Sandusky Speedway in Ohio hosted the annual Hy-Miler Nationals as a non-sanctioned double-feature in July to open the abbreviated season. Lee USA Speedway welcomed the ISMA cars two weeks later for August’s Ollie Silva Memorial. With the intended season finale at Thompson Speedway canceled amid uncertainty of the track’s plans for the World Series, the Star Classic was the third and final event on the ISMA calendar for 2020.

And even with a number of racers, like reigning ISMA champion Mike Lichty from Ontario, unable to make the trip east, an impressive field of the big-block cars turned out for what will likely be their final run of the season. Twenty-five cars took the green flag Saturday night, some from just a few miles away, many hauling in from western New York and Ohio.

The second day of the three-day Star Classic Weekend featured an exclusively open-wheel racing card, a reflection of Star Speedway’s close relationship with New England’s open-wheeled racing community.

Jeffrey Battle (#14) holds off Dave “Hollywood” Helliwell in the closing laps of the Randy Witkum Memorial 60 feature for Star’s 350 Supermodifieds. (Jeff Brown photo)

Star’s weekly 350 Supermodifieds served as the preamble to the ISMA 125-lapper with the 21st and final running of the Randy Witkum Memorial 60. The Webber and Witkum families announced earlier this year that, as a nod to Randy Witkum’s longtime car number, the 21st running would be the final time the race was run in his memory.

Jeffrey Battle, Randy Witkum’s nephew, took the lead on lap 34 of the 60-lap sprint, holding off a last-lap bid by Dave “Hollywood” Helliwell to win the final Randy Witkum Memorial and keep the race in the family. Eddie Witkum, Jr., Randy’s brother and the defending race winner, finished third in the #21. Star “Mayor’s Cup” winner Bobby Timmons III was fourth, with Mike Collins fifth in the 22-car field.

Timmons and fellow 350 Supermodified regular Kenny White, Jr. also fielded entries for the ISMA feature. White, a former NASCAR Busch North Series prospect, was 19th, with Timmons finishing 21st after losing his power steering.

The Northeastern Midget Association was on hand as well for twin features to kick off the evening. PJ Stergios won the 50-lap Jim O’Brien Memorial race for the NEMA Lites, while Alan Chambers earned the win in the 25-lap NEMA Midget feature.

Clear skies, clean racing, and an efficient pit staff kept the show moving, with the final checkered flag falling just shy of 9:30pm despite deep fields of cars for all four featured divisions. Star also had additional staff on hand ensuring that fans and crew alike abided by New Hampshire’s COVID-19 mitigation mandates, with plenty of outside eyes on the speedway’s biggest event of the year so far.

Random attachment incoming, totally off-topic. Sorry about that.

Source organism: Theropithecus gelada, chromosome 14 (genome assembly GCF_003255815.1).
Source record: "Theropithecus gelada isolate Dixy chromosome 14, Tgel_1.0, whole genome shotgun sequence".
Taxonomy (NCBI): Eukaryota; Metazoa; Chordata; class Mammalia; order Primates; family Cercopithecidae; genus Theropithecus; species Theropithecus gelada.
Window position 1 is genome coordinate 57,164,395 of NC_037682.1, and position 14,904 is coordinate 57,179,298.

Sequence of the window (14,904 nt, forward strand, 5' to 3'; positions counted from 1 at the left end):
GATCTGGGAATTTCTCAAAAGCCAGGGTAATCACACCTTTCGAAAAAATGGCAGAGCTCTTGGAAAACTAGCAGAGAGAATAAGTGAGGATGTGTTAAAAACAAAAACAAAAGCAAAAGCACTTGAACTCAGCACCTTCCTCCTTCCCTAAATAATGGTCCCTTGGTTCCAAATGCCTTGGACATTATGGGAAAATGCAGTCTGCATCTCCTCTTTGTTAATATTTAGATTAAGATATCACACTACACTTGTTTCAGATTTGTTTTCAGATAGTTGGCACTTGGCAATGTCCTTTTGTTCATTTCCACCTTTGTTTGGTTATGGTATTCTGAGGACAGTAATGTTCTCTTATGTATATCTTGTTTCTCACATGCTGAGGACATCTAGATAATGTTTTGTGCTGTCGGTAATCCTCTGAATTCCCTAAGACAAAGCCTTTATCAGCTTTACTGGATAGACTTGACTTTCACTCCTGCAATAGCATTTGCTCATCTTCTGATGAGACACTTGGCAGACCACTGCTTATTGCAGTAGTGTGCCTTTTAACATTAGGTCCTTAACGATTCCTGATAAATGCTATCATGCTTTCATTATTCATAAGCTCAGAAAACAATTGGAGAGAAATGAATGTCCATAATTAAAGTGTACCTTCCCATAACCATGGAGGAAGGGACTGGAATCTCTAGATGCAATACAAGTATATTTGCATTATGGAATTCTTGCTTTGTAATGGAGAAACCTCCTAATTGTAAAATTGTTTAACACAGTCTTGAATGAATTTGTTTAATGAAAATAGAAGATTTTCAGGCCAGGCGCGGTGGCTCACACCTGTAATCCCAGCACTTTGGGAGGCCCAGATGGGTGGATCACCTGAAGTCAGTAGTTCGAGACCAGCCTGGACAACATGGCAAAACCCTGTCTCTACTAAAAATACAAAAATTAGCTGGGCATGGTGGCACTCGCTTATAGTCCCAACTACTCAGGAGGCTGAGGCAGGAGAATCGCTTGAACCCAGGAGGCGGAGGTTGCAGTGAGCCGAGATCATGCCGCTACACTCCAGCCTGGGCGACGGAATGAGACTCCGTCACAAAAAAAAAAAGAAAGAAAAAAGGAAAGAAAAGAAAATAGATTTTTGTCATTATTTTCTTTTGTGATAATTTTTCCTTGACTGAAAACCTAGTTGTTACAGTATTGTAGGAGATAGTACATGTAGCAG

For sure, the season has not been what Bobby Webber, Jr. imagined before February when crafting the schedule for Star Speedway’s 40th year under the ownership of the Webber family. Despite the limitations and restrictions imposed under the pandemic, Star has continued to set a local standard with the events it has been able to host, with the first two days of the Star Classic exceeding expectations.

A third day remains in this year’s expanded version of the Star Classic Weekend, with the Modified Racing Series returning to Star Speedway after a long absence. Star’s weekly Late Models and Street Stocks will round out the Sunday program, capping off the 55th running of the speedway’s signature event.

Unofficial Results, ISMA Star Classic/Bob Webber, Sr. Memorial 125 at Star Speedway:
1. (79) Jon McKennedy
2. (05) Jeff Abold
3. (61) Mike Ordway, Jr.
4. (7) Otto Sitterly
5. (11) Christopher Perley
6. (97) Tim Jedrzejek
7. (25) Dan Bowes
8. (37) Ryan Locke
9. (27) Jamie Timmons
10. (01) Dan Connors
11. (39) Alison Sload
12. (52) Dave Danzer
13. (88) AJ Lesiecki
14. (51) Dave Duggan
15. (14) Joey Payne
16. (55) Rich Reid
17. (11E) Kyle Edwards
18. (22) Mike McVetta
19. (77) Kenny White, Jr.
20. (29) Bobby Chartier
21. (13) Bobby Timmons III
22. (75) Aric Iosue
23. (02) Brandon Bellinger
24. (9) Russ Wood
25. (55) Mike Netishen

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Jeff Brown is a contributor to Short Track Scene. A native of New Hampshire and a long-time fan of New England racing, Brown provides a fan's perspective as he follows New England's regional Late Model touring series.